Where We Are, Where We Need to Go
Lori Burkhart is Managing Editor of Public Utilities Fortnightly and has over twenty years of experience in utility regulation in this position and as Legal Editor of Public Utilities Reports.
Everyone wants to be smart. That goes for communities, cities and states now too. That's why Public Utilities Fortnightly is publishing this special issue. To take our readers inside the latest goings-on in this fascinating and flourishing topic.
Yes, the smartening of communities, cities, and states is trending. Inside these pages you will find the latest and greatest information on this topic. Plus, you will get a taste of what is coming.
According to Sue Gander, with the National Governors Association, the smart state movement gained momentum in Illinois. Gander defines a smart state as:
A state that integrates information and communication technologies and other aspects about agencies, infrastructure and industries to improve the economic viability of residents and businesses.
That's serious business. But it doesn't mean you can't have fun with it. As you read through the interviews, you'll feel the palpable excitement emanating from Duane Schell, North Dakota's chief technology officer, when he talks about drones at Grand Sky Park, sensors for autonomous vehicles, and proudly proclaims, we would love to be the Jetsons! And why not?
Then there's Paula Gold-Williams, CEO of CPS Energy. In her interview, she says she wants San Antonio to be a city of the future. To be a leader in making the technology revolution work for citizens. She adds that the smart cities ethos is that technology should make our lives better, easier and more productive, especially when it comes to city services.
According to Clint Vince, chair, Dentons' US Energy Practice:
A smart city modernizes the digital, physical, and social infrastructure of a city in an integrated way on behalf of all of its citizens and harnesses sustainable technology in a way that is equitable.
These are striking take-aways. All these great minds working to smarten communities, cities, and states are doing so to benefit all the people. They want to make all our lives better. No one left behind. To coin a phrase, as NGA did, Smarter for All. It's a noble cause to get to work building smarter everything for all of us.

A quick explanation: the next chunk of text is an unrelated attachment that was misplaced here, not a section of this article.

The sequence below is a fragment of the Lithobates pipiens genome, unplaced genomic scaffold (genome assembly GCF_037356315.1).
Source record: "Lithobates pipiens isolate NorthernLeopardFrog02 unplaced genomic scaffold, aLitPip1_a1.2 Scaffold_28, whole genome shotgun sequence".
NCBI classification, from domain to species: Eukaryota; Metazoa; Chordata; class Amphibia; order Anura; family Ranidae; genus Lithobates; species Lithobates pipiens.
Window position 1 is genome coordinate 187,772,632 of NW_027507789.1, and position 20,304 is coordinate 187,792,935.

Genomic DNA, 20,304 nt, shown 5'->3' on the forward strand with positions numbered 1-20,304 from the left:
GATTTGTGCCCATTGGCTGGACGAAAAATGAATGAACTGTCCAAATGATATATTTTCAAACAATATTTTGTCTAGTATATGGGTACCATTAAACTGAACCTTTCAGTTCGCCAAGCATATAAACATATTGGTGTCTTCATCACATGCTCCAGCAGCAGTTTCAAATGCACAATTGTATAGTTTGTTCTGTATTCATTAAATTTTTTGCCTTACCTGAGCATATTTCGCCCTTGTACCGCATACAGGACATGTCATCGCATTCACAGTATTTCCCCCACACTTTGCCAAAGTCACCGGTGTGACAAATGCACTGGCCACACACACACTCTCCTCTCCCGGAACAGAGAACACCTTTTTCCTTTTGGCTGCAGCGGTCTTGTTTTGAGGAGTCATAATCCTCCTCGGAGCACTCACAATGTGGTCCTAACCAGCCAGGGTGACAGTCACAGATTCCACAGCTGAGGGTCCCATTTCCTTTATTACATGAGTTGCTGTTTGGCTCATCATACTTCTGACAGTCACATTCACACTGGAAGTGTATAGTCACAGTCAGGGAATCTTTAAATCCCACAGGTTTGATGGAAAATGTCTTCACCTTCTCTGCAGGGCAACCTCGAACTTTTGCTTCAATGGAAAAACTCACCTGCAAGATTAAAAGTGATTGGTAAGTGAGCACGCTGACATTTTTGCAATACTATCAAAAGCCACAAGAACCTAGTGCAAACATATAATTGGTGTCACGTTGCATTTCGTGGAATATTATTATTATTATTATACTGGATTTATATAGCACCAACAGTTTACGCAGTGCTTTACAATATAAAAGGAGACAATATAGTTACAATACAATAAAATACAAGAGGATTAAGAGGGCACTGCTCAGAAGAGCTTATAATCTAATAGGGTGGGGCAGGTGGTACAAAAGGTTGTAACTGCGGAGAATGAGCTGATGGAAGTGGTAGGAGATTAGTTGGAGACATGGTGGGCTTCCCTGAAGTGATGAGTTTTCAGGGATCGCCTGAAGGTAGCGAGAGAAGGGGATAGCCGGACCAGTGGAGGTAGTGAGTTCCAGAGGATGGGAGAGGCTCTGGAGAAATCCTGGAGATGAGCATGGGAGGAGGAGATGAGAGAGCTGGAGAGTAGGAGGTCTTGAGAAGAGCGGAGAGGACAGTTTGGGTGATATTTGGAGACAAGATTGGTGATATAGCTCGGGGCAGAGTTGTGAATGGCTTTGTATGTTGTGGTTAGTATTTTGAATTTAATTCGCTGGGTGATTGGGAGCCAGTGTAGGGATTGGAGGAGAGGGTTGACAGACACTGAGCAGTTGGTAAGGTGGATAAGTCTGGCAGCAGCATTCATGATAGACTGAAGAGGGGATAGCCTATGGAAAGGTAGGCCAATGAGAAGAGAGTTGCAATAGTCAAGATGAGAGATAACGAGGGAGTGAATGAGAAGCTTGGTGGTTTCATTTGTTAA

But it won't be easy getting there. Itai Dadon, Itron's global head of smart city product development, and Dan Pfeiffer, Itron's vice president of government affairs, provide an in-depth look at what it will take to create the smart communities of the future. They provide a refreshingly candid take on the obstacles that need to be overcome for the predicted seventy percent of the world's population living in cities by 2050.
A consensus is that the digital divide must be conquered. Equitable access to broadband delivery of information is the baseline requirement, according to Virginia's deputy secretary of commerce and trade for technology, Robby Demeria, if we want to move forward with smart communities.
But when we bridge that divide, the real-world applications are mind-boggling. Kim Zentz, CEO, Urbanova, a collaborative among Avista, Itron, Spokane, and Washington State University, talks about using air quality sensors to measure air quality from person-to-person or from address-to-address. When someone has a chronic disease affecting breathing, it's vitally important for that person to know what they're breathing at any given time, Zentz points out.
Robert Wilhite, managing director, Navigant, notes that in addition to energy, water is often a big component of smart community programs, both in terms of clean water supply and the safe distribution of water. But also in terms of the treatment of waste water, an important factor.
Information, check. Air, check. Water, check. These are the big-ticket items being grappled with by the great minds aiming at smartening communities, cities and states. Which leads me to the better question than why smarten communities, perhaps, is why not?
So, for those of you just arriving on the smart community scene, not to worry. The American Public Power Association is in these pages to guide you with a checklist for aspiring smart city utilities. Nothing wrong with learning from what already has been tested.
ComEd's Phil Nevels has the amazing title of director, utility of the future. In his interview, Nevels advises that how you build a smart city, and how you build a utility of the future, in both cases, is by starting with customer needs. Nevels says you've got to begin with a vision for what you think the customer needs of the future are. Through that you can identify the key priority use cases.
That is one lesson learned. Smart communities begin and end with the customer. You're going to enjoy this special issue of PUF because it's chock full of where we are and where we need to go to smarten communities. There is so much more to do in building them. But the common thread in these pages is making the lives of all of us smarter and better.